(Rafal Zielinski, 1985)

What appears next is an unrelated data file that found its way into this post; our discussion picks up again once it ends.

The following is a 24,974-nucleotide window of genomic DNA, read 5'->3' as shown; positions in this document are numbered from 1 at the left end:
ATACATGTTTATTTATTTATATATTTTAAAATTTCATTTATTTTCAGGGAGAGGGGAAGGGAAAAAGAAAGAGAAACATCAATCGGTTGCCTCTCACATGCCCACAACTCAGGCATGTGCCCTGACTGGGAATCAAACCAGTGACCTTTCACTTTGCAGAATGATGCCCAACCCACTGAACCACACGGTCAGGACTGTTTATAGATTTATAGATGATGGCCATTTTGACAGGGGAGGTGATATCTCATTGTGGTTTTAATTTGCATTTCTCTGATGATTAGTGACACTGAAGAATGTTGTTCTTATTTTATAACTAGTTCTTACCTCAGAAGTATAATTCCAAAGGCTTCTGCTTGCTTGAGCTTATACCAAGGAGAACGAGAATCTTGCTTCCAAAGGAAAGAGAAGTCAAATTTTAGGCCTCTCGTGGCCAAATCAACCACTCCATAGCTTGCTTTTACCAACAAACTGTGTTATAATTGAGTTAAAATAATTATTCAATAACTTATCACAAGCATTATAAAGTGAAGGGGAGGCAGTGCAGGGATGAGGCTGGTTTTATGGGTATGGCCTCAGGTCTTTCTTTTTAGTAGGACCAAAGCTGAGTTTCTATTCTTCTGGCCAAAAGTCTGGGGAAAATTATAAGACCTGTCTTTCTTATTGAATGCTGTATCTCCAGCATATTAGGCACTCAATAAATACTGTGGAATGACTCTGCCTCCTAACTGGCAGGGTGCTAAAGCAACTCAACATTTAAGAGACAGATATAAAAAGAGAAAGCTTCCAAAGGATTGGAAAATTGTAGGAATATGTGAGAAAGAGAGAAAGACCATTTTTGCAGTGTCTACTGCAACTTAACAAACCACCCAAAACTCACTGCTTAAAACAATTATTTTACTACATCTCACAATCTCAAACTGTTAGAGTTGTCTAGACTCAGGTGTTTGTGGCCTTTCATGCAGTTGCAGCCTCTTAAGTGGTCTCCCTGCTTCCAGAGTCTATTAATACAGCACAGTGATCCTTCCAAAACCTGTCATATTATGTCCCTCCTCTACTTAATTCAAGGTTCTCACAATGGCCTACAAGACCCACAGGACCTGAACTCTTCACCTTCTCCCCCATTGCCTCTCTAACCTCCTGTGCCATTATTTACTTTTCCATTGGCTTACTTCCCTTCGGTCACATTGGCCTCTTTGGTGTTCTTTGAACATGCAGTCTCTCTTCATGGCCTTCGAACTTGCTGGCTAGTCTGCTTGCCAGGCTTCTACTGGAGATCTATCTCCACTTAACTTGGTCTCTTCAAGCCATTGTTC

The lovable dorkiness of the original leaves a nice afterglow, and some of the gags work fine. But who needs them? Without Miklos Lente's mediating lens, Zielinski gets lazy. Not only does he choose to recycle the least inspired bits from the first movie - the mammary inspection clinic, the trip to Filmore's - but the execution is comparatively sluggish and dire. As prudish objects of lechery go, Cynthia Belliveau's Mona Lott is no Purity Bush - too earnest, too nice. Mike Macdonald is all right as the principal, but his usual knowing smirk suggests a discordant aloofness from the material, and the subplot about his love life cuts into the sense of ensemble. Did I say subplot? Oh yes - this time, free-form chaos gives way to a perfunctory and sporadic points-collection narrative, and things have slowed down enough that you notice how thin it all is. You also notice the way all the nice, game female students are used up and thrown away just when you're starting to like them; I wanted more of the nearsighted cutey and dykey matron. And where the tossed-off absurdist asides of the first film generate a good will that carries you over the iffy spots, the funny-Asian-guy routine here turns that smile upside down.